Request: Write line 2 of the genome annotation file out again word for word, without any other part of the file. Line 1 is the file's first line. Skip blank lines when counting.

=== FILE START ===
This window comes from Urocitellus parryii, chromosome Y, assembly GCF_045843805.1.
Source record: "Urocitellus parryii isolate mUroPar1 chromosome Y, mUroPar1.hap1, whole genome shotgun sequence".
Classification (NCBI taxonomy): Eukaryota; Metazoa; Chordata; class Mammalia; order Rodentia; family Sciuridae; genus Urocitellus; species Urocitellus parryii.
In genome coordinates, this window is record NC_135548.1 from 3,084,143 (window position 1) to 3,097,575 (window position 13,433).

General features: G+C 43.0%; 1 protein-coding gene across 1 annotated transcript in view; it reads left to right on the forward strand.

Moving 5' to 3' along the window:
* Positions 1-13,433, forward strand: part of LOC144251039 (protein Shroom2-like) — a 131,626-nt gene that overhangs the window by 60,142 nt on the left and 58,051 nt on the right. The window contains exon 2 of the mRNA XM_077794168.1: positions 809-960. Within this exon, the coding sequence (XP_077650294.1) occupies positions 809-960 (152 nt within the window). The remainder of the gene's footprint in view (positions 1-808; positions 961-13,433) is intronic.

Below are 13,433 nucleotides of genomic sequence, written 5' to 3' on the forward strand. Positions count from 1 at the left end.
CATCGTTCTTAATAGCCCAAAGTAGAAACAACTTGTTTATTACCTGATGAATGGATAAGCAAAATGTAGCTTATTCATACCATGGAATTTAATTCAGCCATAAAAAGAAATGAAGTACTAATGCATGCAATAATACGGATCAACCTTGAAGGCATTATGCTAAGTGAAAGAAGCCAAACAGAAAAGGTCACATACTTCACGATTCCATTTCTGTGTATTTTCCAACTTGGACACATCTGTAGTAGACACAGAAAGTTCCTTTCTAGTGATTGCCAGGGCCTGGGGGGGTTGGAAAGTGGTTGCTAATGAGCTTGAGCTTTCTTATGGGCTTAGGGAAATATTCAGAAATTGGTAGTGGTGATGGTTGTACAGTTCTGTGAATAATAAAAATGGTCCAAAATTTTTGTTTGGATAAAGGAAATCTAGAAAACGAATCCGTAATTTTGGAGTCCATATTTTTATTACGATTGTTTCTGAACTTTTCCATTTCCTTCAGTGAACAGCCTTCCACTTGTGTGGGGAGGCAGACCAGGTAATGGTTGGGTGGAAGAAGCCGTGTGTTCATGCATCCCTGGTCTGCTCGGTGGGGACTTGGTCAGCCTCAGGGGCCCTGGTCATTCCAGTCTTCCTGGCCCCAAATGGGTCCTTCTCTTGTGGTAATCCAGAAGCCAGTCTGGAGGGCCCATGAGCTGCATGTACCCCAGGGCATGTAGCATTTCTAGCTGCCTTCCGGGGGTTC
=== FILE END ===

Source record: "Urocitellus parryii isolate mUroPar1 chromosome Y, mUroPar1.hap1, whole genome shotgun sequence".